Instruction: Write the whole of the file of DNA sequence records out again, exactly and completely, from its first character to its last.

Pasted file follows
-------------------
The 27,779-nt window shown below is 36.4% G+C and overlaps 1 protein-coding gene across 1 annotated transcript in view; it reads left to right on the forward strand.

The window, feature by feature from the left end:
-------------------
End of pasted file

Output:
The 27,779-nt window shown below is 36.4% G+C and overlaps 1 protein-coding gene across 1 annotated transcript in view; it reads left to right on the forward strand.

The window, feature by feature from the left end: